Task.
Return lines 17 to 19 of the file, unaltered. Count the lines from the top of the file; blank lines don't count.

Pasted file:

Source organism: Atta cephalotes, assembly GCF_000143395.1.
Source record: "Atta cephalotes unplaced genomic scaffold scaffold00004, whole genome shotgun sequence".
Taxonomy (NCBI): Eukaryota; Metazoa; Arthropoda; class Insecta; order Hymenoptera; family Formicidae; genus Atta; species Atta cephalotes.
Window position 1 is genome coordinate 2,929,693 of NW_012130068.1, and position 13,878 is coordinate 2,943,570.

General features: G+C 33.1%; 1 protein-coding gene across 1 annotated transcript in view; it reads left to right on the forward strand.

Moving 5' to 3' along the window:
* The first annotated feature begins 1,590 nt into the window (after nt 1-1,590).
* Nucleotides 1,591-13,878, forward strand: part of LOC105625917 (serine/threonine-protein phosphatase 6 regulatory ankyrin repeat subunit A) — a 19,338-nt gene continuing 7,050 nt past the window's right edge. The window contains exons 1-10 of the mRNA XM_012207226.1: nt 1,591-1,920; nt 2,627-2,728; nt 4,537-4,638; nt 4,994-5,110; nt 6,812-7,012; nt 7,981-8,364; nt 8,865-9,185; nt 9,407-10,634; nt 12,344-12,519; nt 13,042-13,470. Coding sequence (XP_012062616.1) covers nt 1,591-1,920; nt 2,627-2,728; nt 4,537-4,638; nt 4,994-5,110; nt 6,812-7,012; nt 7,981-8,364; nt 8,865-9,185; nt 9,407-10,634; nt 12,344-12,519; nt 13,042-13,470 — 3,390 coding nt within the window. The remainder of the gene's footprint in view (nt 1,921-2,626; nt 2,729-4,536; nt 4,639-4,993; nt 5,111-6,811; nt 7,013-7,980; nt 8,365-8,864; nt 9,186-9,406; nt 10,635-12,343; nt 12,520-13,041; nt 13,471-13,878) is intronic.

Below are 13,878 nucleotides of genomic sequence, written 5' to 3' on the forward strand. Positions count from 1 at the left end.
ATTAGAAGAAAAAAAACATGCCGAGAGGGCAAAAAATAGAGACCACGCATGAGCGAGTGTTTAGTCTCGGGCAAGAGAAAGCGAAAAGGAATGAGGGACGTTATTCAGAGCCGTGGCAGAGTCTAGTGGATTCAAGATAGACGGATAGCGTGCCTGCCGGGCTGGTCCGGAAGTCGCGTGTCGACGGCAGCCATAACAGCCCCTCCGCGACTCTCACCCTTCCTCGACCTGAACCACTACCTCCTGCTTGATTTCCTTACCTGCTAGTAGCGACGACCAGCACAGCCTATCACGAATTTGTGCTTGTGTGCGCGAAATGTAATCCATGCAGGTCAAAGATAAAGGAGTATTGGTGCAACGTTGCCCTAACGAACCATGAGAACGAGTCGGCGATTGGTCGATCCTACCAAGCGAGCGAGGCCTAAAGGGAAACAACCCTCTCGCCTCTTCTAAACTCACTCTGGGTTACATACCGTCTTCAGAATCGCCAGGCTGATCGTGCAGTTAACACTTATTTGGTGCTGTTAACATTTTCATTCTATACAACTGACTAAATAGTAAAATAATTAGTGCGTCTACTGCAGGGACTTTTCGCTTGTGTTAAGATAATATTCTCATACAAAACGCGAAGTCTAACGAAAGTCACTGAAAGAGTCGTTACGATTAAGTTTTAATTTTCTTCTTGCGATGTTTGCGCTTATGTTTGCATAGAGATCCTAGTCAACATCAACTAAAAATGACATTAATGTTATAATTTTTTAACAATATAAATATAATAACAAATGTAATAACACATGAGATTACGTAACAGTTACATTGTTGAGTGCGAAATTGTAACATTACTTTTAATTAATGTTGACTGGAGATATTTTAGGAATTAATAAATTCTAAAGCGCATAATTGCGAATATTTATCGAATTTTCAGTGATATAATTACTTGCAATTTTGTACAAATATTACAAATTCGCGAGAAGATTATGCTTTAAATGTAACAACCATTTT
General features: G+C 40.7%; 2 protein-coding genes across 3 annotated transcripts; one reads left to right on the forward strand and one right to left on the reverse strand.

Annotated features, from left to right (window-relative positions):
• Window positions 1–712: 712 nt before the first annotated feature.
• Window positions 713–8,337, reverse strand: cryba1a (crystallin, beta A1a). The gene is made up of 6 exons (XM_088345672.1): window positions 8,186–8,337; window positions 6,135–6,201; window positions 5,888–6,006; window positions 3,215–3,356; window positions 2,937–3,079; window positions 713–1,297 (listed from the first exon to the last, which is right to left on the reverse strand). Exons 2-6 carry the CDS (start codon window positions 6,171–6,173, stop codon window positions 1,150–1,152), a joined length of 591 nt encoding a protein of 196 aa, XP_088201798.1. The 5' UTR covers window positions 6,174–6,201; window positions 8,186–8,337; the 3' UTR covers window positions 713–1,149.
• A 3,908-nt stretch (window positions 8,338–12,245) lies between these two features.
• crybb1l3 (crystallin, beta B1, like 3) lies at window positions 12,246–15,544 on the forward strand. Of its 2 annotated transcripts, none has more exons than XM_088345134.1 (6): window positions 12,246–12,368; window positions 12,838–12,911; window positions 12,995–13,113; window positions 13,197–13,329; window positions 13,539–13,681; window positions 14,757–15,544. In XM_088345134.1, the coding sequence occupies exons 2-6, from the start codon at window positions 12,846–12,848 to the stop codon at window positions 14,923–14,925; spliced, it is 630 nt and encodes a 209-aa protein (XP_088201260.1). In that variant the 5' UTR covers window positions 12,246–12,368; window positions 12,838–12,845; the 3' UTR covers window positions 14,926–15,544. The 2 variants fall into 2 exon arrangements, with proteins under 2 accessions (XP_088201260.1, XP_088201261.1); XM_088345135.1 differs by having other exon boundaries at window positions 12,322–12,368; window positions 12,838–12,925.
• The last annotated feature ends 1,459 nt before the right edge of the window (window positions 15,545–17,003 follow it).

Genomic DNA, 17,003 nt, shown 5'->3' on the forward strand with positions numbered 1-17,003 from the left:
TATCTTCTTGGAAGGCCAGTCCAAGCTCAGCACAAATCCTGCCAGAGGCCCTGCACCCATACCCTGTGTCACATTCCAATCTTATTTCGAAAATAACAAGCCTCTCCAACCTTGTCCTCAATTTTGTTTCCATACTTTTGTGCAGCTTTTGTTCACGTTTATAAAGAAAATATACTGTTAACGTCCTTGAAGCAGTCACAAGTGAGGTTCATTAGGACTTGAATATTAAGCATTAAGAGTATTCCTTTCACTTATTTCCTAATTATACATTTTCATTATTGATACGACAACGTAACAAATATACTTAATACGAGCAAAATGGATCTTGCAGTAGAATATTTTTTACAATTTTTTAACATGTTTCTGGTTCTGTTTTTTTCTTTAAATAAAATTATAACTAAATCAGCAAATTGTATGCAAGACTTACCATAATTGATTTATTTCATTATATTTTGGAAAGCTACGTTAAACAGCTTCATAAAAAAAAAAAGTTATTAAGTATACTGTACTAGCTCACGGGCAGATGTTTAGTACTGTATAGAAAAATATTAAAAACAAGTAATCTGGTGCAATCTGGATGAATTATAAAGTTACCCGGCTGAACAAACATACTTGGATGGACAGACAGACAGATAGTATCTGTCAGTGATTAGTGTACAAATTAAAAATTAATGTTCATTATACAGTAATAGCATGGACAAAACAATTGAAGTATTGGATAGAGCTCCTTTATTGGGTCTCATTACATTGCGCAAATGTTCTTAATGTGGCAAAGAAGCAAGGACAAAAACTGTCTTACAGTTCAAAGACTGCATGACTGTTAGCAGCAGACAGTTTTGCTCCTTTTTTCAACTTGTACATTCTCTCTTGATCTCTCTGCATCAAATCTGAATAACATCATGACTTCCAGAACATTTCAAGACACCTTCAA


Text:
• The last annotated feature ends 1,459 nt before the right edge of the window (window positions 15,545–17,003 follow it).

Genomic DNA, 17,003 nt, shown 5'->3' on the forward strand with positions numbered 1-17,003 from the left:
TATCTTCTTGGAAGGCCAGTCCAAGCTCAGCACAAATCCTGCCAGAGGCCCTGCACCCATACCCTGTGTCACATTCCAATCTTATTTCGAAAATAACAAGCCTCTCCAACCTTGTCCTCAATTTTGTTTCCATACTTTTGTGCAGCTTTTGTTCACGTTTATAAAGAAAATATACTGTTAACGTCCTTGAAGCAGTCACAAGTGAGGTTCATTAGGACTTGAATATTAAGCATTAAGAGTATTCCTTTCACTTATTTCCTAATTATACATTTTCATTATTGATACGACAACGTAACAAATATACTTAATACGAGCAAAATGGATCTTGCAGTAGAATATTTTTTACAATTTTTTAACATGTTTCTGGTTCTGTTTTTTTCTTTAAATAAAATTATAACTAAATCAGCAAATTGTATGCAAGACTTACCATAATTGATTTATTTCATTATATTTTGGAAAGCTACGTTAAACAGCTTCATAAAAAAAAAAAGTTATTAAGTATACTGTACTAGCTCACGGGCAGATGTTTAGTACTGTATAGAAAAATATTAAAAACAAGTAATCTGGTGCAATCTGGATGAATTATAAAGTTACCCGGCTGAACAAACATACTTGGATGGACAGACAGACAGATAGTATCTGTCAGTGATTAGTGTACAAATTAAAAATTAATGTTCATTATACAGTAATAGCATGGACAAAACAATTGAAGTATTGGATAGAGCTCCTTTATTGGGTCTCATTACATTGCGCAAATGTTCTTAATGTGGCAAAGAAGCAAGGACAAAAACTGTCTTACAGTTCAAAGACTGCATGACTGTTAGCAGCAGACAGTTTTGCTCCTTTTTTCAACTTGTACATTCTCTCTTGATCTCTCTGCATCAAATCTGAATAACATCATGACTTCCAGAACATTTCAAGACACCTTCAA